Tuesday, May 22, 2007

Non-Satellite Motorola Z8 Makes History on Mountain Peak


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He did it, British climber Rod Baber made a cell mobile phone (apparently using a MOTORIZR Z8, not a satellite phone) call from the top of Mount Everest. In fact, he made the record breaking call twice: the first to a voice mail account, the other to his wife and children. He even sent a text message to Moto which read, "One small text for man, one giant leap for mobilekind - thanks Motorola." Real cute, Rod. The Motorola sponsored "world record" was made possible by a Chinese mobile base station installed with a line of sight to the north ridge. Officially, the calls were made at 29,035 feet (about 8,848 meters) in temperatures of -22 degress fahrenheit (-30 degrees centigrade) -- so cold that Rob had to tape the batteries to his body just to keep them active. We're not sure where he stored the banana-shaped Z8. Of course, anyone who has ever made a call from a commercial aircraft (hey, it happens) knows that it's really not a record, but who are we to argue with Guinness?

Monday, May 21, 2007

Is GPS-enabled social networking mobile's future?


One thousand people in your pocket...


Published: Friday 18 May 2007

Finding friends and meeting new ones could become even more important uses for global-positioning chips than getting from A to B as the technology spreads to mobile phones in coming years.

Combined with mobile internet access, GPS is seen in the industry as adding a new dimension to social networking that could also have implications for the media business.

Miles Flint, president of mobile phone maker Sony Ericsson Mobile Communications, said: "GPS tells me that today, I'm sitting somewhere at 48 degrees north, 2 degrees east. Is that really that much value, if I know I'm sitting in Paris?"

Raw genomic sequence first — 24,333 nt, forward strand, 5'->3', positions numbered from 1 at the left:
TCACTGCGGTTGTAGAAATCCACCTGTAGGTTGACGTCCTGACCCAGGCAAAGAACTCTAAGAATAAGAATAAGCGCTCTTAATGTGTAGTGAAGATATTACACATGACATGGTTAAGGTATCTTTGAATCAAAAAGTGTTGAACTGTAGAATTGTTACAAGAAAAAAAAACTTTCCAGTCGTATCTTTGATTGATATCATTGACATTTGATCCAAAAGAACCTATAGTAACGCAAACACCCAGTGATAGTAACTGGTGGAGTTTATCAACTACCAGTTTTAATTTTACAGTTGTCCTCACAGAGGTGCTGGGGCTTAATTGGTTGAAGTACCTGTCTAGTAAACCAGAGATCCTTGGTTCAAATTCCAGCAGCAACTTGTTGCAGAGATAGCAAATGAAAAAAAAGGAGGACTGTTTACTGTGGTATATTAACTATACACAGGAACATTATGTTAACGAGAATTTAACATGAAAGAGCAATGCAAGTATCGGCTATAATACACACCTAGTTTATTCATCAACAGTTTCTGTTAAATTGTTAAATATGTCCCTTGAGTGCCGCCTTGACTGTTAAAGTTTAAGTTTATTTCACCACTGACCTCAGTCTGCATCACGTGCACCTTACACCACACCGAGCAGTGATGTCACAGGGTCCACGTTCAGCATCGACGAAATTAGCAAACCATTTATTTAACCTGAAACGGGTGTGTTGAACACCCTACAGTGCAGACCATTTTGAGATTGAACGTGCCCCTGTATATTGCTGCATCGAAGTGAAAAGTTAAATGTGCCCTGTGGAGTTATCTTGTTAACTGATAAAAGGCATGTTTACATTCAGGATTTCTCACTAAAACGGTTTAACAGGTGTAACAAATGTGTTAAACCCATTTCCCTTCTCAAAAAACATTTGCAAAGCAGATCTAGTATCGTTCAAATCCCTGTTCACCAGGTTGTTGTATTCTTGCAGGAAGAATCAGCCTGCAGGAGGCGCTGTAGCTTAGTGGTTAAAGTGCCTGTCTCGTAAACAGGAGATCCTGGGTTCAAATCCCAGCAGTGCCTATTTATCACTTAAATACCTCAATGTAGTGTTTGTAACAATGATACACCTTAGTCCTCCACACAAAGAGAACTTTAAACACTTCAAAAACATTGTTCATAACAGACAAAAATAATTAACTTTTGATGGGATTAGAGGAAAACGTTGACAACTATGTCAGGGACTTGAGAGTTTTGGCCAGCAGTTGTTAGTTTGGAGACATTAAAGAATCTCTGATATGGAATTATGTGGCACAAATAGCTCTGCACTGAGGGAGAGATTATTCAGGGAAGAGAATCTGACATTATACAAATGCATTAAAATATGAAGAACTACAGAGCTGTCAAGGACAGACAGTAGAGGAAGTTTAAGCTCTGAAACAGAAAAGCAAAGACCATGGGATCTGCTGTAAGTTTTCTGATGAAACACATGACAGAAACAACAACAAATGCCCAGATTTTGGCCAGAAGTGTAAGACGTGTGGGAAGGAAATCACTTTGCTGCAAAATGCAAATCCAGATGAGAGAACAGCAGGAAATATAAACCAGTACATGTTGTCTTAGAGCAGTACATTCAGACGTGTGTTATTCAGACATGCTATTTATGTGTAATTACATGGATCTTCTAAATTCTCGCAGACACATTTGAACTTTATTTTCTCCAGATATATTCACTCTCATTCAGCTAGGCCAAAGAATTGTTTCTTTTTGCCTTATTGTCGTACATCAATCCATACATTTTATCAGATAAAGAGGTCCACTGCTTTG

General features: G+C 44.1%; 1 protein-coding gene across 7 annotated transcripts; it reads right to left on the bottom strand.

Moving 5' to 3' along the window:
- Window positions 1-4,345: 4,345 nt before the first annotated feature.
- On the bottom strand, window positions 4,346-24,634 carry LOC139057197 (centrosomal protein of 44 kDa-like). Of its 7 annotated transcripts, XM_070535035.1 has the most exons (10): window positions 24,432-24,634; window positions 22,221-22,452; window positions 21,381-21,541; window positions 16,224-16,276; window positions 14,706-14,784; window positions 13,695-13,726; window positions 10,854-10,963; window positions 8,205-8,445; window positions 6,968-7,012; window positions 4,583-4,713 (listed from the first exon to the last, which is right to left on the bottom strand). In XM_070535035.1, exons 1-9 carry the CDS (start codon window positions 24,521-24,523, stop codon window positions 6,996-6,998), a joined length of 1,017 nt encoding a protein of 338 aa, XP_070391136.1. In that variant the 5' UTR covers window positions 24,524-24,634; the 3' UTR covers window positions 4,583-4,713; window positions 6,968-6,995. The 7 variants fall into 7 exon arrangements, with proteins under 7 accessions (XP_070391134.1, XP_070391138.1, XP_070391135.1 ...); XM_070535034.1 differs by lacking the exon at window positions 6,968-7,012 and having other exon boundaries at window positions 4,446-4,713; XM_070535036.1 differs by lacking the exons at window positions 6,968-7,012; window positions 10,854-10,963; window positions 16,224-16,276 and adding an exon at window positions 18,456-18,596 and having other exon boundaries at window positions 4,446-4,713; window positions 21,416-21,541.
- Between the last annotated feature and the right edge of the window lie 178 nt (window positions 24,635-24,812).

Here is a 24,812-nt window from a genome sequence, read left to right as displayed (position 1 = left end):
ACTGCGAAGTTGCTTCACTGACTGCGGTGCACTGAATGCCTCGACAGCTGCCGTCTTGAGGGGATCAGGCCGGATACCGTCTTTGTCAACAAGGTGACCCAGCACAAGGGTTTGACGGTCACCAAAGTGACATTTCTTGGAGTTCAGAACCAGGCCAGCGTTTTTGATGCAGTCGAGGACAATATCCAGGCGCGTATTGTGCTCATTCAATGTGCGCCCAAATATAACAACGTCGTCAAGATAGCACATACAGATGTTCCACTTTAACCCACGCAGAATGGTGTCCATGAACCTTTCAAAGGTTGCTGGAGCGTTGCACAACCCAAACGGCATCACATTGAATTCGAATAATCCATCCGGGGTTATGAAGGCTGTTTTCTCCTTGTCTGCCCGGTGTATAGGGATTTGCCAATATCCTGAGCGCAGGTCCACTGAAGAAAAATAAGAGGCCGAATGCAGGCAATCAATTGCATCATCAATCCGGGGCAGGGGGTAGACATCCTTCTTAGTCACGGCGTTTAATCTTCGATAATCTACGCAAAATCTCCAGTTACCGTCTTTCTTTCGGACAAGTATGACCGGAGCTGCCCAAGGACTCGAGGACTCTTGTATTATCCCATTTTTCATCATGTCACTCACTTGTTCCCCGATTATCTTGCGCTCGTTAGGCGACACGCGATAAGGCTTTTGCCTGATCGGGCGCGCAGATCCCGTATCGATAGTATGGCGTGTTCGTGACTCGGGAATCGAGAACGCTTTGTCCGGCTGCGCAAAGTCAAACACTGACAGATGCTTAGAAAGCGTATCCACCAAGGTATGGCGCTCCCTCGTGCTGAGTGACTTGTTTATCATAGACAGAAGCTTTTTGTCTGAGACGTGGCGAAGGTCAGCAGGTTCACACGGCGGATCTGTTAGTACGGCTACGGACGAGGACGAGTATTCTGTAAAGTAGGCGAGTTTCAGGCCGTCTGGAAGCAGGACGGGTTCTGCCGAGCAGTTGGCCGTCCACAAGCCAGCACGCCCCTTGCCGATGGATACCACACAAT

But he sees that notion changing. "One of the more compelling things that we might use every day is the integration of that information into knowing where my friends are," he told the Reuters Global Technology, Media and Telecoms Summit in Paris this week.

GPS chips use satellites orbiting Earth to determine the exact position of the user. They are found in car navigation systems, which have surged in popularity in recent years, and the technology is now making the jump to mobile phones.

Once people can physically find friends and family members - as long as they want to be found - it can enhance the establishment of growing internet social networks such as News Corp's MySpace.com.

Nokia chief executive, Olli-Pekka Kallasvuo, said earlier this month at a shareholders meeting: "'Your community's in your pocket.' I think that explains where we're headed quite well."

Industry executives still disagree over how quickly satellite navigation will find its way into phones.

The chief executive of chipmaker CSR, John Scarisbrick, said at the summit that his company is expecting to see a quick uptake of GPS chips in phones as prices fall.

But Alain De Taeye, chief executive of digital-map supplier Tele Atlas, voiced doubts. "I'm incredibly enthusiastic about the opportunities. However, the last time I was incredibly enthusiastic about the opportunities, it took 20 years to realise them," he said, adding: "Market research predicts that 25 per cent of phones in 2010 will have GPS. I would be a bit more cautious."

Nokia is already betting on GPS-enabled phones, and most top handset suppliers are expected to come out with models soon, though Flint gave no date for when Sony Ericsson would start building GPS into its phones.

The first selling point for GPS phones is as a tool for users to find their way around but many believe social networking - similar to that helped by sites such as Facebook, Flickr and MySpace - is what will deliver mass appeal.

A Dutch company recently acquired by small Finnish mobile-phone maker Benefon is currently building a social-networking application for GPS-enabled phones.

The service, branded "GyPSii", will allow users to upload pictures, videos and sound clips recorded with their phones which are automatically encoded with the location where they were created.

Users can see where their friends are, and see and search each other's saved places.

The company's founders, Sam Critchley and Dan Harple, believe that eventually these place marks will grow into a database that will deliver more relevant search results because the company also records data on who submits what and when.

A 40-year-old man searching on a Wednesday evening for a place to meet friends for drinks, for example, might get different results than would a 16-year-old girl doing the same search on a Saturday night.

Harple said the venture is not exactly of a scale likely to bring down Google. "But we will deliver a different type of search results. We're not just crawling the web; content is being pushed from the ground up," he said.

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